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Dog Open Drainage of Cysts Considerations

Although a very potent means for dealing with problem cysts, open drainage is not without risks. Elderly dogs are especially at risk of cardiovascular failure when placed under general anesthetic, which may cause some owners to think twice before opting for the surgery. Another potential pitfall is the potential for infection of the incision site, though this can be counteracted by making sure the dog's living environment is thoroughly cleaned when they return from the clinic.

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Open Drainage of Cysts Prevention in Dogs

While cysts that occur deep within the body are normally the result of genetic predisposition, sebaceous cysts are somewhat avoidable. They are typically caused by blockages of the sebaceous duct and damage to the hair follicle itself. By making sure a dog's living area meets a good standard of hygiene and by properly grooming and maintaining its coat, an owner can mitigate the risk of cysts developing. 

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Open Drainage of Cysts Questions and Advice from Veterinary Professionals

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mixed breed

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Seven Years

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Unknown severity

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0 found helpful

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Unknown severity

Has Symptoms

My dog has what we think is an abcess. It has been about a week with draining, cleaning with black tea, and applying manuka honey over it and we have been trying to treat it, but don’t know if it is getting better.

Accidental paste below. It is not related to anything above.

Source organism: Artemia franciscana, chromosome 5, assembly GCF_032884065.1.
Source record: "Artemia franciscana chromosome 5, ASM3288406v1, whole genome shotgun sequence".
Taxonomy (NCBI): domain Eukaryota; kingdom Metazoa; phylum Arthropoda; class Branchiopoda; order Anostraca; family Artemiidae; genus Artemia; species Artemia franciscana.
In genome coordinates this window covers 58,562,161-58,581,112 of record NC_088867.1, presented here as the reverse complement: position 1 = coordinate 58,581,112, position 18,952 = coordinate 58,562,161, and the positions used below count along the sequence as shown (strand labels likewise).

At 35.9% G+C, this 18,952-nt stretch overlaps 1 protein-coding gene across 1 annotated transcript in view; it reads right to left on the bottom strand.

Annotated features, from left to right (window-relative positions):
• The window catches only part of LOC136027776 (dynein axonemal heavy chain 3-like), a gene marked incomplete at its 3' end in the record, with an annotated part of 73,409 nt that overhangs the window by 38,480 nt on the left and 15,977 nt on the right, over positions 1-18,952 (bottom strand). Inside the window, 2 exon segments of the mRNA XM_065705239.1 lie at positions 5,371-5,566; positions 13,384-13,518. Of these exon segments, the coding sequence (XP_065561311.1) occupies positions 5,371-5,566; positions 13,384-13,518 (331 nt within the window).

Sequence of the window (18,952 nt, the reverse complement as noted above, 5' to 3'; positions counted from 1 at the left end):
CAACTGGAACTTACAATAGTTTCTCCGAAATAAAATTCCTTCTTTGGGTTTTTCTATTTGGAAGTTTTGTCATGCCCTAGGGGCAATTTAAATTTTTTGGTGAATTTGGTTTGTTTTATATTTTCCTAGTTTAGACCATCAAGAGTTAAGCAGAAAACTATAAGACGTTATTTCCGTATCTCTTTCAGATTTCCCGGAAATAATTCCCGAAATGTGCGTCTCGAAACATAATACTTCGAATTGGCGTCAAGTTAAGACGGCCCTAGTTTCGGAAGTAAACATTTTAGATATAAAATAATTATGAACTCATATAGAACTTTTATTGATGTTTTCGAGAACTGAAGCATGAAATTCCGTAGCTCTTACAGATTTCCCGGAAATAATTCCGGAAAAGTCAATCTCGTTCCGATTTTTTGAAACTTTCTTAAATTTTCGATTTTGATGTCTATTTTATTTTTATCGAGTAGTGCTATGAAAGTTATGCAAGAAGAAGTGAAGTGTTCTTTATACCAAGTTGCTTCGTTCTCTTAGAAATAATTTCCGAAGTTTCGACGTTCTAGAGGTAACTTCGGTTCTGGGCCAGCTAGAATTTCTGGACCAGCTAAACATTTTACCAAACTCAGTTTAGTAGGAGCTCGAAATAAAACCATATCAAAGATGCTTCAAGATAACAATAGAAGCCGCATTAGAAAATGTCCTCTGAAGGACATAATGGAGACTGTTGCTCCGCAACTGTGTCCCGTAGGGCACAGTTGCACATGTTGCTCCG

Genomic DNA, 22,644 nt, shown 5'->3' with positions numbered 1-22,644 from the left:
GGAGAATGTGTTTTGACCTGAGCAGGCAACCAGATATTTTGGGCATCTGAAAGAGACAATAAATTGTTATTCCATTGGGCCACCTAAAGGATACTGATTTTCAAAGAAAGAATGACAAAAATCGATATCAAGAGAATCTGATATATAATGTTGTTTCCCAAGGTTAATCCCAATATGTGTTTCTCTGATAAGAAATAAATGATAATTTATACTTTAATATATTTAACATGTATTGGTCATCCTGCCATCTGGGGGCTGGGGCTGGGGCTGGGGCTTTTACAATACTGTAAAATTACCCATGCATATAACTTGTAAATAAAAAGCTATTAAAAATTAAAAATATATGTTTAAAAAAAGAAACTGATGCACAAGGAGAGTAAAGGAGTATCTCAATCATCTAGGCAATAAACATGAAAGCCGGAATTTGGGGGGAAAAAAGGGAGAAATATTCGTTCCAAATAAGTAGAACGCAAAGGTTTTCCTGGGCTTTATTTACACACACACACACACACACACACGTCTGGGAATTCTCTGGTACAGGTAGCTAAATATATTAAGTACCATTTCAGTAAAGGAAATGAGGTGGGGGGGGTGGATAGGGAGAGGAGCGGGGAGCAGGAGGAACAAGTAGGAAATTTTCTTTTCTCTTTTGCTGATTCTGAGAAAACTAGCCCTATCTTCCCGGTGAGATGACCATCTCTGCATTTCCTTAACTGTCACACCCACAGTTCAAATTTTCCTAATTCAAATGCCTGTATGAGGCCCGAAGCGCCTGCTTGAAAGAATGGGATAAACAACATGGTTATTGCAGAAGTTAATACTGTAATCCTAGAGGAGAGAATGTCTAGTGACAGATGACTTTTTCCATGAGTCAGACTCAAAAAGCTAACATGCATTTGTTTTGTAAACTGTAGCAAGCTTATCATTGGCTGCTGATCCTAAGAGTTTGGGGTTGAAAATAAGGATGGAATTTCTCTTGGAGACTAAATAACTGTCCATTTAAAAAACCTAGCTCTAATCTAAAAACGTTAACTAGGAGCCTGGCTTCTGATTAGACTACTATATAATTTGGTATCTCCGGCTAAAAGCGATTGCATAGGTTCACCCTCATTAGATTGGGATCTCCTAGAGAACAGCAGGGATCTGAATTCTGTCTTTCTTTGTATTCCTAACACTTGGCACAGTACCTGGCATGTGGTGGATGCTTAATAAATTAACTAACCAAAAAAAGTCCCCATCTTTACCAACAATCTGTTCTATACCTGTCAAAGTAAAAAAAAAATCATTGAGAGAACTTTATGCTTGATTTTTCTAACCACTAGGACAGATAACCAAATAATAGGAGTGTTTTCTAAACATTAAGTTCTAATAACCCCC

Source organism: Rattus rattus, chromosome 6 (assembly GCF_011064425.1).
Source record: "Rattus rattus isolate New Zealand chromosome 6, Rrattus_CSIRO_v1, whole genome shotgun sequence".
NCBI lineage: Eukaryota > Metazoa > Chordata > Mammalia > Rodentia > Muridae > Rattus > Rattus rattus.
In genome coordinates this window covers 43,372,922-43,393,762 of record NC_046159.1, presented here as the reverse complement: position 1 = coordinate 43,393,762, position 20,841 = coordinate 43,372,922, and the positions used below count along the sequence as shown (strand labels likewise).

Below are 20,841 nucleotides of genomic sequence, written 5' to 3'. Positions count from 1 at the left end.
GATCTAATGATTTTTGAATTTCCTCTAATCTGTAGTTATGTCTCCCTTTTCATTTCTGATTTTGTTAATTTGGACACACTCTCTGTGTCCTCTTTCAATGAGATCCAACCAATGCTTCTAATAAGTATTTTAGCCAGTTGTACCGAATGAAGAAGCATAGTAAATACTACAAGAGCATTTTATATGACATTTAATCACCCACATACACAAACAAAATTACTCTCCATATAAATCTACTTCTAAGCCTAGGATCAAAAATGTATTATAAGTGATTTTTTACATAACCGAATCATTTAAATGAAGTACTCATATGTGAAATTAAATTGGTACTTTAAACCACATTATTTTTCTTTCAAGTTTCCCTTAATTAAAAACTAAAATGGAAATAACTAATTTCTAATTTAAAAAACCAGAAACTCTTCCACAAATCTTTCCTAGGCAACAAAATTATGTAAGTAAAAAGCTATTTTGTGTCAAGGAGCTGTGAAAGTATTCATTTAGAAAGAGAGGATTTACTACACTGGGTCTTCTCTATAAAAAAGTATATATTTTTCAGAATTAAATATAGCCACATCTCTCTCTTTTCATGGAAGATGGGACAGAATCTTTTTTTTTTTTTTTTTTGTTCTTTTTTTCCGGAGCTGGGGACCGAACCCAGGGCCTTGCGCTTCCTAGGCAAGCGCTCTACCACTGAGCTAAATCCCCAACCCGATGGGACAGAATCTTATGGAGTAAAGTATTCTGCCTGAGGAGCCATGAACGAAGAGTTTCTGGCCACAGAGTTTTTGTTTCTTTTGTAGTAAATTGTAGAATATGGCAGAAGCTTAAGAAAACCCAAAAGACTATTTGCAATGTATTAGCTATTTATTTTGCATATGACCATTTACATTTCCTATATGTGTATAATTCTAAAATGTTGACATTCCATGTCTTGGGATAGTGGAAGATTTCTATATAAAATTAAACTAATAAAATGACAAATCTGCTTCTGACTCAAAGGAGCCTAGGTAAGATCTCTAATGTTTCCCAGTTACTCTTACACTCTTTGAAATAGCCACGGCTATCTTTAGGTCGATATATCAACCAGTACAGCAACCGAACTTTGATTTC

Dec. 30, 2020

Owner

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Dr. Sara O. DVM

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0 Recommendations

Hello, this could be an abscess from an infected tooth. Your dog would need this tooth pulled and antibiotics to help. It is best to use Neosporin or another triple antibiotic ointment to help this area heal. She would also need to see your vet for tooth removal if it is an infected tooth.

Dec. 30, 2020

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Labrador Retriever

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One Year

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2 found helpful

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Unknown severity

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Raised Lump

My lab has a pretty good sized red lump her leg that is leaking fluid.

Sept. 27, 2020

Owner

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Dr. Michele K. DVM

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2 Recommendations

Thank you for your question. That is a large area, and seems to be a problem. It may be a tumor called a histiocytoma, and given the location, It would be best to have them seen by a veterinarian, as they can examine your pet and see what might be causing this, and let you know what treatment might help so that it does not continue to get worse.

Oct. 11, 2020